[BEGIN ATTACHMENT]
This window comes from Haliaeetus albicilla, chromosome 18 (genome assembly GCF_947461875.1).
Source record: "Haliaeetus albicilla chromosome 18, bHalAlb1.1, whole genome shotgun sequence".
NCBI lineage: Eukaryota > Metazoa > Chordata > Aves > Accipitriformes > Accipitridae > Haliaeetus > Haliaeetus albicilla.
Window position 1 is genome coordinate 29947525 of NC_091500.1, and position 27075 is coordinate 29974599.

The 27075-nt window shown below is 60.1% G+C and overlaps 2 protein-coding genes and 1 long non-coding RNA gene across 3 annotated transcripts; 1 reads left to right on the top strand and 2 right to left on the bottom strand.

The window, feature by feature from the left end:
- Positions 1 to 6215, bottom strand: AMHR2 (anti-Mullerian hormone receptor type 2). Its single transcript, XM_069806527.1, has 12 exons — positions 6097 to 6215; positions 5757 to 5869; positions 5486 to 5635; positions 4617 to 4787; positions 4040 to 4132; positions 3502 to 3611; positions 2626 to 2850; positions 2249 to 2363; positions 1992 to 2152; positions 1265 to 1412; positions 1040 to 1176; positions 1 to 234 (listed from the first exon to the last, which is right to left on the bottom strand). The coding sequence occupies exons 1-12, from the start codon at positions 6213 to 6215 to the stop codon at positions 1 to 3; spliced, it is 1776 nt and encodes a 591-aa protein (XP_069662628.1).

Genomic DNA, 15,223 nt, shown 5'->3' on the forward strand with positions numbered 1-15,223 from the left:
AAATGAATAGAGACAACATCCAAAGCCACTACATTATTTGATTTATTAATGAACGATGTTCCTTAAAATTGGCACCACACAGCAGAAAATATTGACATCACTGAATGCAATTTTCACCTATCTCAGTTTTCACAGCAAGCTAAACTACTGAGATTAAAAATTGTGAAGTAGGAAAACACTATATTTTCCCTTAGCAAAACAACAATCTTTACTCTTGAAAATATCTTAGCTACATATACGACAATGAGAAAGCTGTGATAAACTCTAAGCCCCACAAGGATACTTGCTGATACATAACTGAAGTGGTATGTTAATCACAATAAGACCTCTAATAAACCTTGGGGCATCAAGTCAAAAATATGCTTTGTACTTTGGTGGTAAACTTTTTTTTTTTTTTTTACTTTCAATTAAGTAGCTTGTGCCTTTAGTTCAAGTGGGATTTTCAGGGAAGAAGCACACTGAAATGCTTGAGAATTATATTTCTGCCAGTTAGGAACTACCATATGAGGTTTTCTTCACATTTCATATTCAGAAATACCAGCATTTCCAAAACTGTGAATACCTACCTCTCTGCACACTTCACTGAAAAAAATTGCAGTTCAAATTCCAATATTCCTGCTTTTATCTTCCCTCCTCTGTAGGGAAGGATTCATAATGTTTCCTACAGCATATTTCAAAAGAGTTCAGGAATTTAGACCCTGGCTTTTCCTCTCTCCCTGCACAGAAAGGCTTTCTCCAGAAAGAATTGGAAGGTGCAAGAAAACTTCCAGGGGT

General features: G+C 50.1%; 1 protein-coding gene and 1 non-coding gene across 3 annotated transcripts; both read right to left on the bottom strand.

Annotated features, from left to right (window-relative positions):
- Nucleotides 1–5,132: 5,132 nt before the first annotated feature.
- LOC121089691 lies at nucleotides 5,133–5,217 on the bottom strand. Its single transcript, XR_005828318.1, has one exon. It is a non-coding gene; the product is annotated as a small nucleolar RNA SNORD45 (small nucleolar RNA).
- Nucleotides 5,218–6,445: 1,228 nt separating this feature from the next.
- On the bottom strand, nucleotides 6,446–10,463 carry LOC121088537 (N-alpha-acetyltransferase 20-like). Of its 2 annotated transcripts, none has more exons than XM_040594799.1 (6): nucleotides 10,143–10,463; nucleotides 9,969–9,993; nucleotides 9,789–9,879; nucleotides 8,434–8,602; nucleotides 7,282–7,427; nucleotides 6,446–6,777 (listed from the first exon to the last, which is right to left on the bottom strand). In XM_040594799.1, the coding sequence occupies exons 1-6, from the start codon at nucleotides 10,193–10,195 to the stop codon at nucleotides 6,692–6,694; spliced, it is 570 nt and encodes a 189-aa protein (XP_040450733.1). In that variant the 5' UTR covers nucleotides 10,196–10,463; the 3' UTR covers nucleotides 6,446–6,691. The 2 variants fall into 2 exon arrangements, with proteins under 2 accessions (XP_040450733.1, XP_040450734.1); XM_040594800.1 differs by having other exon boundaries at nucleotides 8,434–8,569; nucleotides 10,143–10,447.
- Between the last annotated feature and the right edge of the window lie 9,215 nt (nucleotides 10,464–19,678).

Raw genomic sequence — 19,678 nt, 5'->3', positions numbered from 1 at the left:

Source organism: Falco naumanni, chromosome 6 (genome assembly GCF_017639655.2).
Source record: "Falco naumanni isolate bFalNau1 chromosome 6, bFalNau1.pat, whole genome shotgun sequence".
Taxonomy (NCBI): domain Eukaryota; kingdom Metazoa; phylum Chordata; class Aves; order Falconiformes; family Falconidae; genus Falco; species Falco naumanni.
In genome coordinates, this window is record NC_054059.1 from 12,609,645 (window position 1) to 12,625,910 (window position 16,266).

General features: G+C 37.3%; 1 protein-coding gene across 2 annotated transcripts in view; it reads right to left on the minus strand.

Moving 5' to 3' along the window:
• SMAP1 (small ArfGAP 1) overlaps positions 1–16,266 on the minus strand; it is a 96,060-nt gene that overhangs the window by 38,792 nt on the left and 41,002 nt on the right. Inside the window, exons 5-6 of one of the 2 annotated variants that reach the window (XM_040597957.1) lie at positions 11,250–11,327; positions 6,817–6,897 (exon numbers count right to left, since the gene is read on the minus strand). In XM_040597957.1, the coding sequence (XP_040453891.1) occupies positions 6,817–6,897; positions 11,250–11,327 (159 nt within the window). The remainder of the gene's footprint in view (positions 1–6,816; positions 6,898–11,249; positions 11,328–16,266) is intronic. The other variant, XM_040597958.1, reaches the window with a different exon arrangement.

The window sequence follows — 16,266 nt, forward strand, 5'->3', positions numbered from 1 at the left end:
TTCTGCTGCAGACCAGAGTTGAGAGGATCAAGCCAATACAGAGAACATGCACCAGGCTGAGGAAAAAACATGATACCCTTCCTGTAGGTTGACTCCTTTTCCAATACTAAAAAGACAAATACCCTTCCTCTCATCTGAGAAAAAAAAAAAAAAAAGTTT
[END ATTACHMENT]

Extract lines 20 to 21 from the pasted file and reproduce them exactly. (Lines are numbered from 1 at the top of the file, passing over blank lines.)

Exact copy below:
Taxonomy (NCBI): domain Eukaryota; kingdom Metazoa; phylum Chordata; class Aves; order Falconiformes; family Falconidae; genus Falco; species Falco naumanni.
In genome coordinates, this window is record NC_054059.1 from 12,609,645 (window position 1) to 12,625,910 (window position 16,266).